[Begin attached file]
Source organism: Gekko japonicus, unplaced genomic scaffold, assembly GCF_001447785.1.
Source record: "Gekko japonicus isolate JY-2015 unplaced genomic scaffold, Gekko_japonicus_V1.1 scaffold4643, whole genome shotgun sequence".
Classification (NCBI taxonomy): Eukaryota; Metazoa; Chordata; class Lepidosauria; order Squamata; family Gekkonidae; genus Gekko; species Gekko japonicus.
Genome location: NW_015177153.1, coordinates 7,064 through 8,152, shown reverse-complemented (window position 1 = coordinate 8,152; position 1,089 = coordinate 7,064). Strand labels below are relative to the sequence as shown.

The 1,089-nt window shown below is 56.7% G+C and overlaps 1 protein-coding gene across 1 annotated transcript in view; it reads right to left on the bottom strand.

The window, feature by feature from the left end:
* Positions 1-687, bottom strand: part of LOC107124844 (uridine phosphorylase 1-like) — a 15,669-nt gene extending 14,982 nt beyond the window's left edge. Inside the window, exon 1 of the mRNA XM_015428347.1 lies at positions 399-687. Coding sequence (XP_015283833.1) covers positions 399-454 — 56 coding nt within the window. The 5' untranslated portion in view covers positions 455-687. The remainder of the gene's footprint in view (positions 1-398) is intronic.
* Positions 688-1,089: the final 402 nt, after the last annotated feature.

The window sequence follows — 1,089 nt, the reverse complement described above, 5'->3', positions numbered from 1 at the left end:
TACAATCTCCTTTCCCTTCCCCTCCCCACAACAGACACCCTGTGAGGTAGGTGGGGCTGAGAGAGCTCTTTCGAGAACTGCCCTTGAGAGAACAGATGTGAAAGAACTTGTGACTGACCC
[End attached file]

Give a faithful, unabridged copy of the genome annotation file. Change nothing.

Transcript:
Source organism: Gekko japonicus, unplaced genomic scaffold, assembly GCF_001447785.1.
Source record: "Gekko japonicus isolate JY-2015 unplaced genomic scaffold, Gekko_japonicus_V1.1 scaffold4643, whole genome shotgun sequence".
Classification (NCBI taxonomy): Eukaryota; Metazoa; Chordata; class Lepidosauria; order Squamata; family Gekkonidae; genus Gekko; species Gekko japonicus.
Genome location: NW_015177153.1, coordinates 7,064 through 8,152, shown reverse-complemented (window position 1 = coordinate 8,152; position 1,089 = coordinate 7,064). Strand labels below are relative to the sequence as shown.

The 1,089-nt window shown below is 56.7% G+C and overlaps 1 protein-coding gene across 1 annotated transcript in view; it reads right to left on the bottom strand.

The window, feature by feature from the left end:
* Positions 1-687, bottom strand: part of LOC107124844 (uridine phosphorylase 1-like) — a 15,669-nt gene extending 14,982 nt beyond the window's left edge. Inside the window, exon 1 of the mRNA XM_015428347.1 lies at positions 399-687. Coding sequence (XP_015283833.1) covers positions 399-454 — 56 coding nt within the window. The 5' untranslated portion in view covers positions 455-687. The remainder of the gene's footprint in view (positions 1-398) is intronic.
* Positions 688-1,089: the final 402 nt, after the last annotated feature.

The window sequence follows — 1,089 nt, the reverse complement described above, 5'->3', positions numbered from 1 at the left end:
TACAATCTCCTTTCCCTTCCCCTCCCCACAACAGACACCCTGTGAGGTAGGTGGGGCTGAGAGAGCTCTTTCGAGAACTGCCCTTGAGAGAACAGATGTGAAAGAACTTGTGACTGACCC